Acronym of the week would be more accurate, but GDUFA
will be used as a word so it might as well be defined as one. With the passage of the Food
and Drug Administration Safety and Innovation Act on July 9, 2012, GDUFA (‘Generic
few weeks ago, I experienced a medical emergency and saw a nurse practitioner.
During our appointment, I was surprised to see her using an iPhone to look up
information. With just a few taps on the screen of the same device I use to
check my email and listen to music, she made decisions about my medical care.
my nurse practitioner use her mobile device during my appointment made me
curious to how health care providers use technology. After researching the
topic, I found out that providers’ use of digital technologies extends far
beyond the point of patient care. Tools such as search engines, mobile devices,
online video and social media platforms have an enormous impact on healthcare
providers learn, share and connect with patients in clinical practices. Read full post »
Autism does not look the same from one person to the
It is unique in each diagnosis, showcasing different
challenges and attributes for all. Along the autism spectrum, people share a
wide range of developmental and social abilities, which poses challenges when
defining and diagnosing autism. This past week, the U.S.
Centers for Disease Control and Prevention published new
findings that report a staggering one in every 68 children has autism spectrum
disorder (ASD). The community understandably has concerns about the updated
statistics. However, the inconsistencies with diagnosing – and misdiagnosing – autism
led to the American Psychiatric
Association fifth edition update of the Diagnostic and
Statistical Manual of Mental Disorders, (DSM-5) in 2013.
understanding of one's risk for any disease must be anchored in facts. But if
we want our facts to translate into better health, we may need to start talking
more about our feelings.” -- Lisa Rosenbaum,
M.D. (Cardiology), University of Pennsylvania School of Medicine
Women’s History Month, 31 days dedicated to commemorating
female leaders, innovators and those who defied conventionality to get ahead. As
we honor the history of strong-hearted women, it is important to also take a
deeper look at the history of our heart health.
The New England Journal of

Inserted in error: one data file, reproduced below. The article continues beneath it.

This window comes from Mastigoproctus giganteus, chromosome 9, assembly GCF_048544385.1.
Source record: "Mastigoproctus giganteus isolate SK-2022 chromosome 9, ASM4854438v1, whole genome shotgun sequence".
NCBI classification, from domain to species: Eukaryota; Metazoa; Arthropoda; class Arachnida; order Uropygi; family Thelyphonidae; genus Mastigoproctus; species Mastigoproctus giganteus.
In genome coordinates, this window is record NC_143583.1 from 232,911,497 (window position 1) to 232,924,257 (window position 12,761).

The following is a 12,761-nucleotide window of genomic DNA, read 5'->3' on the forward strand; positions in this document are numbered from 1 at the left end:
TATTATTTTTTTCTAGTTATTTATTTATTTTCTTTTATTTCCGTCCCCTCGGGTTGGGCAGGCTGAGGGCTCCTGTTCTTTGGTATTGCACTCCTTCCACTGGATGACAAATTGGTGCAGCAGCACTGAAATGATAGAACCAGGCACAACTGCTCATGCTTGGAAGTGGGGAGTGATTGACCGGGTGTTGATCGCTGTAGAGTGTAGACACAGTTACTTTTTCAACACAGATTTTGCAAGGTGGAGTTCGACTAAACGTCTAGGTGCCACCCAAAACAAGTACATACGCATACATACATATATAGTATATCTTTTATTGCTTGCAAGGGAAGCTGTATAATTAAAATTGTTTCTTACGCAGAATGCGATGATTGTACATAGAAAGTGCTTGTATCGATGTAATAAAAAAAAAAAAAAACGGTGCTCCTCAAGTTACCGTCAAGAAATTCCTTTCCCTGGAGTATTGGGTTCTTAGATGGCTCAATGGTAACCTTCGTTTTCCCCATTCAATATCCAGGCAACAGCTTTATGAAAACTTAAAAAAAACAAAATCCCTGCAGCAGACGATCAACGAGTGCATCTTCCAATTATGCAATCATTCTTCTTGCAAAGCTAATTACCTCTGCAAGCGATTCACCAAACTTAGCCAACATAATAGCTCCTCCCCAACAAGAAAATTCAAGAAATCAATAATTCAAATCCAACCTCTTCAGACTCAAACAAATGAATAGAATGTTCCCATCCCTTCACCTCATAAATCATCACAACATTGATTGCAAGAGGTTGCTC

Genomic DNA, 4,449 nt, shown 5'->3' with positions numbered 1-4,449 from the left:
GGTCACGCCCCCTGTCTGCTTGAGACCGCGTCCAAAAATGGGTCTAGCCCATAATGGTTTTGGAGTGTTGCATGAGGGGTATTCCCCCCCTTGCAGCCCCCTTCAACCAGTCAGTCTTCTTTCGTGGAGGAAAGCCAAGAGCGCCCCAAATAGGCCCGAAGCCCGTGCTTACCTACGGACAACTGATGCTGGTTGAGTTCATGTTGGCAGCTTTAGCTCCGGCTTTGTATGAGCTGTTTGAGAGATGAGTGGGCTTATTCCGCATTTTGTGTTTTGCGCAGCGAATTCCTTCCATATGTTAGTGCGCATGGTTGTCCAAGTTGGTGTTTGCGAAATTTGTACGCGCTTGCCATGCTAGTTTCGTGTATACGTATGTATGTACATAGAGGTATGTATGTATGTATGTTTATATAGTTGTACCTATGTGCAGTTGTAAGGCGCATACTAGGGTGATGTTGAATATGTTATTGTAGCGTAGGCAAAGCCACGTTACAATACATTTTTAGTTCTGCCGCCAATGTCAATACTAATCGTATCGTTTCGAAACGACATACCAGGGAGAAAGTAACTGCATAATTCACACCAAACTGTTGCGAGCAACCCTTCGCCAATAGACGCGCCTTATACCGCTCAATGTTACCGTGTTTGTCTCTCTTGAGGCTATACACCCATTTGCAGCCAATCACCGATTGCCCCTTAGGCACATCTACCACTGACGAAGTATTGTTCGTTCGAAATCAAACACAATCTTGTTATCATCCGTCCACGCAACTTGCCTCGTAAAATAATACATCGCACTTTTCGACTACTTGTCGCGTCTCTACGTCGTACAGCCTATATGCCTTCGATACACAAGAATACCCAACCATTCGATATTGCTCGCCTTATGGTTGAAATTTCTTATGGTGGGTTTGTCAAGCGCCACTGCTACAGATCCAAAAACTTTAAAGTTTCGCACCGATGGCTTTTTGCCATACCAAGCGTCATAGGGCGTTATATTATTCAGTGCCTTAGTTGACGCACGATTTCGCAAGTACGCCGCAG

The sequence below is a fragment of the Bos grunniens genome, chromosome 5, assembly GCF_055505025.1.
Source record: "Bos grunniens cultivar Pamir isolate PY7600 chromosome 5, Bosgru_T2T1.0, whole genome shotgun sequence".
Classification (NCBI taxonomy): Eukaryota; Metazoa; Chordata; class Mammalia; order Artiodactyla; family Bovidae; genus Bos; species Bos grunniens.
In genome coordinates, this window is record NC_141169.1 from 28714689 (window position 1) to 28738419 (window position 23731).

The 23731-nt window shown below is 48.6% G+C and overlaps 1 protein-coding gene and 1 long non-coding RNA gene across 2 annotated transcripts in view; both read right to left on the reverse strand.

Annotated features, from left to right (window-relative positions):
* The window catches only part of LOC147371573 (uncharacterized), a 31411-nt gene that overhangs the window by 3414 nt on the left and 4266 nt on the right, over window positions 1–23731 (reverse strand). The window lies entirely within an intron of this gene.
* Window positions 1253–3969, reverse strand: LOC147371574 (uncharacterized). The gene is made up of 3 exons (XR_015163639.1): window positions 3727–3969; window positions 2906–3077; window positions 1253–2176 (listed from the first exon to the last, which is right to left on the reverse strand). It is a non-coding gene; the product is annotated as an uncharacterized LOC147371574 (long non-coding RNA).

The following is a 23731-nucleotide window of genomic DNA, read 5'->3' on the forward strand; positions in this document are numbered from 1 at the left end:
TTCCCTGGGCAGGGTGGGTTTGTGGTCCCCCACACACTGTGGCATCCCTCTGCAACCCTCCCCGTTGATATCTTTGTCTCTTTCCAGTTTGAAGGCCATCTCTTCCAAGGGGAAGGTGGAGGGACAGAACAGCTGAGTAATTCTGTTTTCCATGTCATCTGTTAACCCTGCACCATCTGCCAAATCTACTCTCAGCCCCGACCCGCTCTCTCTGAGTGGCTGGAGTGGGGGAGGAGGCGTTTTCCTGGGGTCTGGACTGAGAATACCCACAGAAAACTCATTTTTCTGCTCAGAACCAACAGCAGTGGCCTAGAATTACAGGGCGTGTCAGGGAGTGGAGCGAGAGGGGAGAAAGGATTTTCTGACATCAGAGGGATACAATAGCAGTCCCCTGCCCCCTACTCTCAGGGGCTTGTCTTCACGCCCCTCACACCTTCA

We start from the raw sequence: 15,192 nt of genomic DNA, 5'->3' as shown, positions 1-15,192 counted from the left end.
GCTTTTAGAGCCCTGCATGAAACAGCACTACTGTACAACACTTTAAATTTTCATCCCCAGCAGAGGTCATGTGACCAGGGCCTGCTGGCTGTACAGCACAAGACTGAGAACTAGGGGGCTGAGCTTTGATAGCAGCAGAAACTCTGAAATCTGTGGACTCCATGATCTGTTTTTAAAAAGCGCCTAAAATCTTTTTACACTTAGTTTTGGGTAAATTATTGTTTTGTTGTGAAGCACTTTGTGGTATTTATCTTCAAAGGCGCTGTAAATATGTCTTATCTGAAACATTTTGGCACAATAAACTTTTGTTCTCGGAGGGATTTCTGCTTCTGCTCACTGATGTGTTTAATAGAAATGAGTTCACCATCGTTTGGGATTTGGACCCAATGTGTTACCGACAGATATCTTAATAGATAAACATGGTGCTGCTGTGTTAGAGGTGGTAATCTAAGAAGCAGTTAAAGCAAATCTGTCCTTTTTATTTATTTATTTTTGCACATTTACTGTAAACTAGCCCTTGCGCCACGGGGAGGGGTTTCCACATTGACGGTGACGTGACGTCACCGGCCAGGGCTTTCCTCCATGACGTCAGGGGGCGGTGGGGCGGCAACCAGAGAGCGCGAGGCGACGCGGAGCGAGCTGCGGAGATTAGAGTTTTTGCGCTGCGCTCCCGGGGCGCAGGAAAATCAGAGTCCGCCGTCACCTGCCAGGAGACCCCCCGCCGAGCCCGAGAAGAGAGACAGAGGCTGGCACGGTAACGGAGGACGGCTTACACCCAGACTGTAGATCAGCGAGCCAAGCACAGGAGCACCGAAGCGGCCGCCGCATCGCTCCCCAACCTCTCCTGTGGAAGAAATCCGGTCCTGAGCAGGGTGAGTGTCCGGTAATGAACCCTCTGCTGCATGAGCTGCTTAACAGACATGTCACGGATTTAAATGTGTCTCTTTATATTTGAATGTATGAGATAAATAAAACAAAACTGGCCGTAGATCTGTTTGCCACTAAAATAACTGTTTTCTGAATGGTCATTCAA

Medicine (NEJM) found
that heart disease has been the leading cause of death among Americans since the 1930’s. In 1984, more women than men died of heart disease, and for
20 years this statistic has remained the same. Read full post »
The 27th Annual National Eating Disorder Awareness (NEDA) week was
February 23 – March 1.
Dissatisfaction with our bodies
starts early. By age six, many girls start to express concerns about their appearance.
Of girls, ages six to 12 years old, 40 to 60 percent are aware of their weight
or worried about becoming fat. According to the National
Association of Anorexia Nervosa and Associated Disorders, nearly 24
million Americans suffer from an eating disorder.
Beauty and the images we see
Nearly 10 years ago, Dove started their Real Beauty Campaign kicking off with a
video revealing significant Photoshop edits that take place after photography –
from the removal of blemishes to a drastic remodeling of facial and neck structure.
The mission of this and similar campaigns is succinct: to improve self-esteem
and help men and women feel good about their unique inner and outer beauty. Read full post »
Fifteen years ago, I remember working with the President of the Medical Society of New Jersey. A
cardiologist, he often spoke about the need to have more defibrillators in
public places like movie theaters and restaurants to save someone’s life in
case of a heart attack. At the time, it was an expensive proposition, but
through an aggressive outreach from both Dr. R. Gregory Sachs and his
cardiologist colleagues, device companies were able to provide such devices, which
are now more prolific than ever.
The effort to make defibrillators readily available massively
improved the device companies’ overall reputation and increased understanding
of the heart attacks in a way that no leaflet or website could have dreamed
possible. People became more focused on knowing what to do, because
defibrillators were now within reach. The responsibility to potentially save
someone’s life could fall on them. Read full post »